Tuesday I was given a quote from Lionel Trilling, “Our culture peculiarly honors the act of blaming which it takes as a sign of virtue and intellect.”
It comes from an essay on F. Scott Fitzgerald. Here’s a bit of context:
“… He was gifted with the satiric eye; yet we feel that in his morality he was more drawn to celebrate the good than to denounce the bad. We feel of him, as we cannot feel of all moralists, that he did not attach himself to the good because his attachment would sanction his fierceness toward the bad — his first impulse was to love the good, and we know this the more surely because we perceive that he loved the good not only with his mind but also with his quick senses and his youthful pride and desire.
He really had but little impulse to blame, which is the more remarkable because our culture peculiarly honors the act of blaming, which it takes as the sign of virtue and intellect. “Forbearance, good word,” is one of the jottings in his notebook. When it came to blame, he preferred, it seems, to blame himself. He even did not much want to blame the world. Fitzgerald knew where “the world” was at fault. He knew that it was the condition, the field, of tragedy.” (Trilling, Lionel, The Liberal Imagination, pages 271-272 (1950)
I am writing this Wednesday morning. I plan to post it before tonight’s debates. I expect the Denver exchange — and especially each side’s after action — will include a plethora of bipartisan blaming. Do we still take this as a sign of virtue and intellect?
Who is to blame for the death of Ambassador Stevens and three others? Who failed to connect the dots and send in the Marines? We have even revived the debate over who’s to blame (and why) for the slow response to Hurricane Katrina.
Who is to blame for a drone’s “collateral damage”? Is there blame to dispense when a drone is used to kill a US citizen abroad?
Who is to blame for rise of Salafists in Mali and Northern Nigeria? Who is to blame for inter-religious violence and vandalism in Bangladesh, Pakistan, Syria, Oak Creek, Wall Street, and Murfreesboro?
Who is to blame for budget deficits, fiscal cliffs, and political gridlock? Who is to blame for the persistence of threats and vulnerabilities more than a decade after 9/11? Who can I blame for billions obviously misspent?
Whoever it is: Get them, kill or capture them, stop them from defiling the peace and prosperity I deserve.
Blame: c.1200, from O.Fr. blasmer (12c., Mod.Fr. blâmer) “to rebuke, reprimand, condemn, criticize,” from L.L. blasphemare “revile, reproach” (see blaspheme). Replaced O.E. witan with long “i.” The noun is from O.Fr. blasme, a back formation from blasmer.
Unlike Fitzgerald — at least Trilling’s idea of Fitzgerald — we are not likely to blame ourselves. We do not love the good that much and the American sense of tragedy can often be a bit anemic, even adolescent.
From another Trilling essay on the relationship between history and literature (and more on blame):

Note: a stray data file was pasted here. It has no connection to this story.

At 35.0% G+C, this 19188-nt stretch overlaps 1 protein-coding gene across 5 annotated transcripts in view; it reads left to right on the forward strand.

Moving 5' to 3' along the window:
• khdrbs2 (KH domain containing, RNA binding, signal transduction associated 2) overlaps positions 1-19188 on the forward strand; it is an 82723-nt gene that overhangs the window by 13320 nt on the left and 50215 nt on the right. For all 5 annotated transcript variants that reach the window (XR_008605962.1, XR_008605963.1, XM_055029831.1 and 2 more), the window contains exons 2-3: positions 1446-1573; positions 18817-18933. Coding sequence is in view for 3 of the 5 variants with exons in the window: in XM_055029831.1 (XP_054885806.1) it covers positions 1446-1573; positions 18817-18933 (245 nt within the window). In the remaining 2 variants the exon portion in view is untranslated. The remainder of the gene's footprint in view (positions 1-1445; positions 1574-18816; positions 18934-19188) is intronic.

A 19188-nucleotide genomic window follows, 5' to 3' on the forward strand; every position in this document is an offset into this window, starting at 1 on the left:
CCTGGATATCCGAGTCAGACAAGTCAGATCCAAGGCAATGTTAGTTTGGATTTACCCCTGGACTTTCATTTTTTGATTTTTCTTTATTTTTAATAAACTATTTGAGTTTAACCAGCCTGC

We have come to believe that some ideas can betray us, others save us. The educated classes are learning to blame ideas for our troubles, rather than blaming what is a very different thing — our own bad thinking. This is the great vice of academicism, that it is concerned with ideas rather than with thinking, and nowadays the errors of academicism do not stay in the academy; they make their way in to the world and what begins as a failure of perception among intellectual specialists finds its fulfillment in policy and action.
In time of war, when two different cultures, or two extreme modifications of the same culture confront each other with force, this belief in the autonomy of ideas becomes especially strong and therefore especially clear. In any modern war there is likely to be involved a conflict of ideas which is in part factitious but which is largely genuine. But this conflict of ideas, genuine as it may be, suggestions to both sides the necessity of believing in the fixed, immutable nature of the ideas to which each side owes allegiance. What gods were to the ancients at war, ideas are to us. (Trilling, Lionel, The Liberal Imagination, page 218 (1950)
Over the next month and more two extreme modifications of the same culture will confront each other. This will happen in many places across the planet, including in American voting booths. From the confrontation in the voting booths our idea of homeland security may be amended. More radical change is possible depending on confrontations elsewhere.
Ideas emerge from thinking. Ideas are valuable as repositories of prior observation and experimentation. Ideas challenge and validate. Ideas should inform — and can inspire — our thinking.
Several have said this election presents a clear choice between two very different ideas of America.
Thinking is, however, more than choosing between ideas. Thinking engages the present moment with self-critical attention and purposeful creativity. Thinking produces new ideas and displaces old gods.